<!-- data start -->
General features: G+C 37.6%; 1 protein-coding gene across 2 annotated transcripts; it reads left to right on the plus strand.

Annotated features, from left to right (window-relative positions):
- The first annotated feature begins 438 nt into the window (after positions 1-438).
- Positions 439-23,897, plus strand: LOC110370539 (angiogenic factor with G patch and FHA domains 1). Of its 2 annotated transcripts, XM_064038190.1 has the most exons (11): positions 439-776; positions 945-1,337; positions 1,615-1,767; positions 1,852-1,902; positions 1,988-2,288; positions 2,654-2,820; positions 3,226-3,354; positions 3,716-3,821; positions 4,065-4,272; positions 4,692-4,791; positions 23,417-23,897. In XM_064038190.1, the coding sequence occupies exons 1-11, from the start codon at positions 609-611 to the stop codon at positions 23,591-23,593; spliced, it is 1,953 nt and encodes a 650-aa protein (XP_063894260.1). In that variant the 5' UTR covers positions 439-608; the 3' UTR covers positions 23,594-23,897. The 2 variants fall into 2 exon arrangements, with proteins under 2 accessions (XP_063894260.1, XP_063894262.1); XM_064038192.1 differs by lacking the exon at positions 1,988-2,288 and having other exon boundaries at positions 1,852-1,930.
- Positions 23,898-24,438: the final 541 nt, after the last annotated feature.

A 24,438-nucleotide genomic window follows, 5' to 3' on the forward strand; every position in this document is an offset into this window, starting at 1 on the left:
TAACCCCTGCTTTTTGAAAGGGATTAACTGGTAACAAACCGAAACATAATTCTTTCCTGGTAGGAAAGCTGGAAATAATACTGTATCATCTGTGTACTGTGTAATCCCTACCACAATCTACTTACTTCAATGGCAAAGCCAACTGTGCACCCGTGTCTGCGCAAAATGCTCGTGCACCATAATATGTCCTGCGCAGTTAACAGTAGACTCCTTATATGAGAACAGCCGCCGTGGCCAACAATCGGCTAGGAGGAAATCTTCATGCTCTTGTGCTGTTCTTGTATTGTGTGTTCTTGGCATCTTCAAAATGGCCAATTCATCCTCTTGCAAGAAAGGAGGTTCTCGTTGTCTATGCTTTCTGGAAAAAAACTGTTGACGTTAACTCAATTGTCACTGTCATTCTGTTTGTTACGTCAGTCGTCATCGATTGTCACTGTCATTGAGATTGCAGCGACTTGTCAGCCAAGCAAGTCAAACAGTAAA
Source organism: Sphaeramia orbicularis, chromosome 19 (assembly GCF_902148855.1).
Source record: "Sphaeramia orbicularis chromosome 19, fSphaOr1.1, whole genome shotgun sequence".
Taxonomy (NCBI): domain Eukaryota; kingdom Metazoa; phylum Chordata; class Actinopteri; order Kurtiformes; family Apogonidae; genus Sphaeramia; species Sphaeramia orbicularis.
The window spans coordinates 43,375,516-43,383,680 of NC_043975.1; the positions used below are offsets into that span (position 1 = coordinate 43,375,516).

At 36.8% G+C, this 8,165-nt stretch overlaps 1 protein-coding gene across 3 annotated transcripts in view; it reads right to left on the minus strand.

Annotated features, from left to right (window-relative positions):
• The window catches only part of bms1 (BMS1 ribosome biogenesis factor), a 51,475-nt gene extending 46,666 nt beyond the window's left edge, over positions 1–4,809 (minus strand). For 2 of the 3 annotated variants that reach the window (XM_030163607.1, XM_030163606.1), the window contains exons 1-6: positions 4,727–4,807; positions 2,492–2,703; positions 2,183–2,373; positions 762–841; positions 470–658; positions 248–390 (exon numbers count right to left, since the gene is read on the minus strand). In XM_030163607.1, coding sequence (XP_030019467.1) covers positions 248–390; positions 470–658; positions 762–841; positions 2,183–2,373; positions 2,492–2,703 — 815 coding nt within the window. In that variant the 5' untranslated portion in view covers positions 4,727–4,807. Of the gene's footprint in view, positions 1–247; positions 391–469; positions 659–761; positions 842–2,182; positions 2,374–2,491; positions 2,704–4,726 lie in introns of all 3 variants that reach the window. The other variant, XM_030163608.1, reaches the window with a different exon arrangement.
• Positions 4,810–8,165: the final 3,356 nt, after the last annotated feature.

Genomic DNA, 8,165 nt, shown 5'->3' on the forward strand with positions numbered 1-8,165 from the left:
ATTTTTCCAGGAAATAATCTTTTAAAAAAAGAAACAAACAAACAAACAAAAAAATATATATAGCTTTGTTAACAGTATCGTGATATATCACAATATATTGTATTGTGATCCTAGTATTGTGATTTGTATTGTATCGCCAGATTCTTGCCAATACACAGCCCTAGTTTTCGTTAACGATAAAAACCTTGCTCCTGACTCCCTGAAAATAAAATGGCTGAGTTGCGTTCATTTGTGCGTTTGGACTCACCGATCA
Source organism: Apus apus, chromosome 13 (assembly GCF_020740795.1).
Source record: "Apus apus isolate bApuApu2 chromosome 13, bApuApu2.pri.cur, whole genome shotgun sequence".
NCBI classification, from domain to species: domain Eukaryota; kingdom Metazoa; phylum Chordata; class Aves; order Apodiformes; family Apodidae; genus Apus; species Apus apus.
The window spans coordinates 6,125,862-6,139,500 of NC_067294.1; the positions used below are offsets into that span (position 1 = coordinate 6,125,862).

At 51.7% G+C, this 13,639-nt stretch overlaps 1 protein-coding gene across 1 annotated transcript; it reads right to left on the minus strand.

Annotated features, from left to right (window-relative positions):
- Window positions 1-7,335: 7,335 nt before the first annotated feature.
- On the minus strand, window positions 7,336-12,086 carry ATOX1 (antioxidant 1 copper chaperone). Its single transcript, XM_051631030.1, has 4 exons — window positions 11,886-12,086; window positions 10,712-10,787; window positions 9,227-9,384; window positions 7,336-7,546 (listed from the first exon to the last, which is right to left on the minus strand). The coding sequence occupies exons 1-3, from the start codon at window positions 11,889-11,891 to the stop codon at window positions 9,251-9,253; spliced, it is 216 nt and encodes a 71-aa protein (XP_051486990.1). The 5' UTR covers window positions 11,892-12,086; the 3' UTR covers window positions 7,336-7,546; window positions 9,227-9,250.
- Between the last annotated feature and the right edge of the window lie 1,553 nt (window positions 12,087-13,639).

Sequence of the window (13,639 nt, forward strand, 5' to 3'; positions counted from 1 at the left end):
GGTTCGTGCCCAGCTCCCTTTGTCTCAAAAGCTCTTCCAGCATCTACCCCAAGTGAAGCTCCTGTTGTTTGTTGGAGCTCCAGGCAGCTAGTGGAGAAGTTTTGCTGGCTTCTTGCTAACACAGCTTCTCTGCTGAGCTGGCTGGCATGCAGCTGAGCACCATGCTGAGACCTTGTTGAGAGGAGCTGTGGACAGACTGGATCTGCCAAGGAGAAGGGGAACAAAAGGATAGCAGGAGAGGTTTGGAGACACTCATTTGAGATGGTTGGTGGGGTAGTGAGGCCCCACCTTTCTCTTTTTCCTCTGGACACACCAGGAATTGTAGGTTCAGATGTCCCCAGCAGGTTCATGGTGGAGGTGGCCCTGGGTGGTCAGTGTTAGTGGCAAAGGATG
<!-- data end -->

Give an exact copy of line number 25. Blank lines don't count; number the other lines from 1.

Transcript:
- On the minus strand, window positions 7,336-12,086 carry ATOX1 (antioxidant 1 copper chaperone). Its single transcript, XM_051631030.1, has 4 exons — window positions 11,886-12,086; window positions 10,712-10,787; window positions 9,227-9,384; window positions 7,336-7,546 (listed from the first exon to the last, which is right to left on the minus strand). The coding sequence occupies exons 1-3, from the start codon at window positions 11,889-11,891 to the stop codon at window positions 9,251-9,253; spliced, it is 216 nt and encodes a 71-aa protein (XP_051486990.1). The 5' UTR covers window positions 11,892-12,086; the 3' UTR covers window positions 7,336-7,546; window positions 9,227-9,250.